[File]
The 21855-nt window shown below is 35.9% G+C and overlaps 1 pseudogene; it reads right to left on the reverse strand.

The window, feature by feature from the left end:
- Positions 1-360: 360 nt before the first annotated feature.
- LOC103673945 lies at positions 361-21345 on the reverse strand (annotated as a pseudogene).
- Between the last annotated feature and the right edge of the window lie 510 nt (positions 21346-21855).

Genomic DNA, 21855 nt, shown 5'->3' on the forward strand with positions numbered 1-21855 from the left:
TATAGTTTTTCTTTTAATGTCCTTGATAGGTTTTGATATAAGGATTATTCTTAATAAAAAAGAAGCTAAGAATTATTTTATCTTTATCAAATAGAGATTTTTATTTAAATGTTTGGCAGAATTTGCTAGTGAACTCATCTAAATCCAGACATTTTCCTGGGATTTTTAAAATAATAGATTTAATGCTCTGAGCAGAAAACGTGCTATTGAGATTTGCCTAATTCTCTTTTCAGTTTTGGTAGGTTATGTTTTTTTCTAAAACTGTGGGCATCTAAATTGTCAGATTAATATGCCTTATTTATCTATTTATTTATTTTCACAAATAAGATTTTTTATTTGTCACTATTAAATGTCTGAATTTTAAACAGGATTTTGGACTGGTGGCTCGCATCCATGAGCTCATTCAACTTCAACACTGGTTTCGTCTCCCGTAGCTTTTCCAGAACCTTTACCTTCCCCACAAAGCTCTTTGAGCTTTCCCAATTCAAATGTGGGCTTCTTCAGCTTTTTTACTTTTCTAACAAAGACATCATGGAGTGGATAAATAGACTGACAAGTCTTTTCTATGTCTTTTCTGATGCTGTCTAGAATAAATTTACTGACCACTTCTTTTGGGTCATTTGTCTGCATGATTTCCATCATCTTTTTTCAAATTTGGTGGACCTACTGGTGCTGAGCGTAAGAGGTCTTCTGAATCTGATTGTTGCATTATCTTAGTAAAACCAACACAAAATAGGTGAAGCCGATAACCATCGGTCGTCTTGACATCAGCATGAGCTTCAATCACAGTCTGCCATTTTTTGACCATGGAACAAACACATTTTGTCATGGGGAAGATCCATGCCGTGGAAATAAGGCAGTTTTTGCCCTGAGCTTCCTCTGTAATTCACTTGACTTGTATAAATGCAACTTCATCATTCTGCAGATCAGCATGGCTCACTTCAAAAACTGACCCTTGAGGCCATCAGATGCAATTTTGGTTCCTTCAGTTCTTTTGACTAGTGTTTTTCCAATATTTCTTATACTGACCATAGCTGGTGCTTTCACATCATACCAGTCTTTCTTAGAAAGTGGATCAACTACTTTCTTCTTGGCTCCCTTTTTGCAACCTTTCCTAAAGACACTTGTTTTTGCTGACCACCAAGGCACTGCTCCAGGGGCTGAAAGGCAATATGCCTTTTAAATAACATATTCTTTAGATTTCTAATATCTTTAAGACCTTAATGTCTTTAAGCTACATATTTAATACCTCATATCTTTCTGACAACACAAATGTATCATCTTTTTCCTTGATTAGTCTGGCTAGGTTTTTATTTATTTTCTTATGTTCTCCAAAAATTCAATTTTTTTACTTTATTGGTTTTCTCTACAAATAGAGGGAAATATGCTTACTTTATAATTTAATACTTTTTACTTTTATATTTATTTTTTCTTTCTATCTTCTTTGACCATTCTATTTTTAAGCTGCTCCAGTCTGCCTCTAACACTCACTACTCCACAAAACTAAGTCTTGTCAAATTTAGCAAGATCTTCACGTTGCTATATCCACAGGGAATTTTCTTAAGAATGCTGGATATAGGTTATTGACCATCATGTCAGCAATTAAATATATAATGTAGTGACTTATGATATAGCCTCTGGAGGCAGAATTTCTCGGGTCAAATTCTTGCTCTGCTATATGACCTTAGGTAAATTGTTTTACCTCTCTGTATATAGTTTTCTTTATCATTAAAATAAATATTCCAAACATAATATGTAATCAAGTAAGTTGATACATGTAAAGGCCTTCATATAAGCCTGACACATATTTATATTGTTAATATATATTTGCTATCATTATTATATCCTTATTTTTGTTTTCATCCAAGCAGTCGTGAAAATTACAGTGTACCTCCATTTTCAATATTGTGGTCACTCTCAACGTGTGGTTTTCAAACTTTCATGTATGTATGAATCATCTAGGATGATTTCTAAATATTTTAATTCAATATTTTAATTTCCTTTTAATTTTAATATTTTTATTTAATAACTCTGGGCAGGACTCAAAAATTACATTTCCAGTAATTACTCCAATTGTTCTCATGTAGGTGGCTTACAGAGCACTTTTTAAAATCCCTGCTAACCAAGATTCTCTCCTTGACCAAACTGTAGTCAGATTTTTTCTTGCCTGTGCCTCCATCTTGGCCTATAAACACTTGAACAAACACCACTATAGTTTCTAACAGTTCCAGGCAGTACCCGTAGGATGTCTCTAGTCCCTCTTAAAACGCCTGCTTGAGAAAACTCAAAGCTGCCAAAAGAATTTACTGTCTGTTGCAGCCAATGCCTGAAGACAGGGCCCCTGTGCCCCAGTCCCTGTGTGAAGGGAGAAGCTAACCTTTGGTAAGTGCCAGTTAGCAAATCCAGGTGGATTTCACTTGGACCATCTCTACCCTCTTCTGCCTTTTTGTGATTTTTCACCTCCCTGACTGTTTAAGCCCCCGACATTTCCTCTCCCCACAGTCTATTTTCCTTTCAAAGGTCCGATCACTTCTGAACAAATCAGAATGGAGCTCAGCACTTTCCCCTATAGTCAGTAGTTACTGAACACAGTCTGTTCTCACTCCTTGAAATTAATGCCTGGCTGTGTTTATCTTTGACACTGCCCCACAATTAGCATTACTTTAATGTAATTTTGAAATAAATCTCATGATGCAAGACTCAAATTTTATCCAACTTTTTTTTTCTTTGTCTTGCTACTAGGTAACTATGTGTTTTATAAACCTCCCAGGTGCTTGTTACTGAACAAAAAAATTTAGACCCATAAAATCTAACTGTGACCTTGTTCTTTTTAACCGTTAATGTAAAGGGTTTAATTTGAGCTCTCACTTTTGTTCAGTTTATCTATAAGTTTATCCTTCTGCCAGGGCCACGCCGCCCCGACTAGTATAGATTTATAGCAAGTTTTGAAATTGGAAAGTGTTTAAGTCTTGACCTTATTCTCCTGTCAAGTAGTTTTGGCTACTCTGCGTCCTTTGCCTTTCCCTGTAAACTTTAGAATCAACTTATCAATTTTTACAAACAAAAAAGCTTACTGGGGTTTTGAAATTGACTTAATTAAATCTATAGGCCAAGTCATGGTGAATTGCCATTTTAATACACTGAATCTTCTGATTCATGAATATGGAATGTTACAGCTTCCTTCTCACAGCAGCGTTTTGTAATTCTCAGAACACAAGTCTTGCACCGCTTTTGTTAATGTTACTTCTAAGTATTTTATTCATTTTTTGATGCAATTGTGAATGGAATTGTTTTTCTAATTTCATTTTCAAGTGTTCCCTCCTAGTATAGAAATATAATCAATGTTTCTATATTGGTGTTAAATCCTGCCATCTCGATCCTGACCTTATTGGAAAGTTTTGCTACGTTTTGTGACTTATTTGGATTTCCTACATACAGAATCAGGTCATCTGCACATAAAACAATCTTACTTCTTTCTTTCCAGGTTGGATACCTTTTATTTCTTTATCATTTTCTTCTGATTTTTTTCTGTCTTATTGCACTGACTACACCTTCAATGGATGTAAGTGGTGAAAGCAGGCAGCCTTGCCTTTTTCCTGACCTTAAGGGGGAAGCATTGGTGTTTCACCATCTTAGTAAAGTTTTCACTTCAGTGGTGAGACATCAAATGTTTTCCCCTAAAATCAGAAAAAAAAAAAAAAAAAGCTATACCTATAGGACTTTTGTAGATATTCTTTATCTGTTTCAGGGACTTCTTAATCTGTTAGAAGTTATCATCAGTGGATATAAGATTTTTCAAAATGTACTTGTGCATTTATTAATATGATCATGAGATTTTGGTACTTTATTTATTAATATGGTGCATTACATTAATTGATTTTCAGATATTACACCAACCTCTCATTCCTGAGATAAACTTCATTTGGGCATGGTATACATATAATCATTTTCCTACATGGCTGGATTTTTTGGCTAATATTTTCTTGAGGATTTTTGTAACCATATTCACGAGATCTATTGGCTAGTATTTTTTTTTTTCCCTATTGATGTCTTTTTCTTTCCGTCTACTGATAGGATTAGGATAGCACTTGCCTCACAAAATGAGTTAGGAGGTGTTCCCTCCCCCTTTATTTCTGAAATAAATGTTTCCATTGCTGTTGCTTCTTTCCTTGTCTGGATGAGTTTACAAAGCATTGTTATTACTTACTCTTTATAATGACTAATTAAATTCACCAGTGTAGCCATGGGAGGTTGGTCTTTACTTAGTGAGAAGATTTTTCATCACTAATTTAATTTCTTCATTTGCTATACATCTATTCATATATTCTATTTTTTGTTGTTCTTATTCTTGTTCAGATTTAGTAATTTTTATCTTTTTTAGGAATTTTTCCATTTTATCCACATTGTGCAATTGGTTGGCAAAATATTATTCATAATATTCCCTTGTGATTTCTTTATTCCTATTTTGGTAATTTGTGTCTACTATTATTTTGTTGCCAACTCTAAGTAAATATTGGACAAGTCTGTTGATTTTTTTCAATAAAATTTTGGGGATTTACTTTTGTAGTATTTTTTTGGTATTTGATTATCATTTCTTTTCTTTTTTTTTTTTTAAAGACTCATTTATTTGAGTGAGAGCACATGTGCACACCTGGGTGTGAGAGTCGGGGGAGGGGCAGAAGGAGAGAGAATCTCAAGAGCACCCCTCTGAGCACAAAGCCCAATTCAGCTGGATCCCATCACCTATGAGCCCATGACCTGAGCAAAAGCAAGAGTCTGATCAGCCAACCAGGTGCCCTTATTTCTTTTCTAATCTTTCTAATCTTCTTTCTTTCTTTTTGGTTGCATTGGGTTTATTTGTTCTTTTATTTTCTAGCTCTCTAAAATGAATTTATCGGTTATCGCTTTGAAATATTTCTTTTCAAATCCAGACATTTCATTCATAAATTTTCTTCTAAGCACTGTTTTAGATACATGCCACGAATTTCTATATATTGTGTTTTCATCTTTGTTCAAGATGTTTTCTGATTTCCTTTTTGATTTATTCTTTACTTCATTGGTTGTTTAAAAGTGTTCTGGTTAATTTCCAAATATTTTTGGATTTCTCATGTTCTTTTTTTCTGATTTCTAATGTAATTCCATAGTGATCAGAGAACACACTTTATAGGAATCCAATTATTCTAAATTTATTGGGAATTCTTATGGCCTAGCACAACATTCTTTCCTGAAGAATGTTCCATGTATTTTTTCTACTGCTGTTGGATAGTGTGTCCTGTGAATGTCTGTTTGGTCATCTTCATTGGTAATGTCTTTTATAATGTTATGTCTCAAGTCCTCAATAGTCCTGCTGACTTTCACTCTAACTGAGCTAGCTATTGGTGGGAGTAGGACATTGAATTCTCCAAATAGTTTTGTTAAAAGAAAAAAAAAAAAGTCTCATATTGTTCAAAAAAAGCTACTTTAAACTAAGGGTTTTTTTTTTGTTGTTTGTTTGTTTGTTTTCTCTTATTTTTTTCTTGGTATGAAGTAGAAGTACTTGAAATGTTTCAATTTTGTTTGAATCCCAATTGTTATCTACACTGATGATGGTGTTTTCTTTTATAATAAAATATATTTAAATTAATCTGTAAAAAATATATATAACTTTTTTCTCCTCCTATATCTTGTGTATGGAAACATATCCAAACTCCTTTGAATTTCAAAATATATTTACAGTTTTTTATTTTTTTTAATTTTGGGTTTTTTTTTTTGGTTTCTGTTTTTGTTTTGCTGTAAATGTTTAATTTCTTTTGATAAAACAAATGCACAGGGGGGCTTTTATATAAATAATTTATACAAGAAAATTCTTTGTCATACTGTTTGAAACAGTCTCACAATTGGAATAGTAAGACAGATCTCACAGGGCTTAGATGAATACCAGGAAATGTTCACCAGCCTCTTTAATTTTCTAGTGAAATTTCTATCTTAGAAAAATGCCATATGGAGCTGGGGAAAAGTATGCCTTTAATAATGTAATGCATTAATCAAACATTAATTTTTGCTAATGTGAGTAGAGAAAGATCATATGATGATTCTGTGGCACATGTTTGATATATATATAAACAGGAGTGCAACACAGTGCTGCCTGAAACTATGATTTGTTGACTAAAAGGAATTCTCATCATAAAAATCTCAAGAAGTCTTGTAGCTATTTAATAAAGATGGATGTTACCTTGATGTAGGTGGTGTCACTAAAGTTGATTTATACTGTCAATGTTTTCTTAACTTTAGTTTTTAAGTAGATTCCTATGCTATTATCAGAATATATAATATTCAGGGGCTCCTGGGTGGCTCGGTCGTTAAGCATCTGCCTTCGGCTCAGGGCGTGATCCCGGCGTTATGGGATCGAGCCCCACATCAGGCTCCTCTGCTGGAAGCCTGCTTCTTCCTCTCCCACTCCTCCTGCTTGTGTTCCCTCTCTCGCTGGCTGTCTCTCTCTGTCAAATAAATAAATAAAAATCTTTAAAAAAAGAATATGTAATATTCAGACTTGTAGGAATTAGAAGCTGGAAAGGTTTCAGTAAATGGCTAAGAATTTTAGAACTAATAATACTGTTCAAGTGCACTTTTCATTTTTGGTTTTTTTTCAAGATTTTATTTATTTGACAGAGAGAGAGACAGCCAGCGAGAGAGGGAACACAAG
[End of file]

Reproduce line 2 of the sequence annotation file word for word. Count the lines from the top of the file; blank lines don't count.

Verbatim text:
The window, feature by feature from the left end: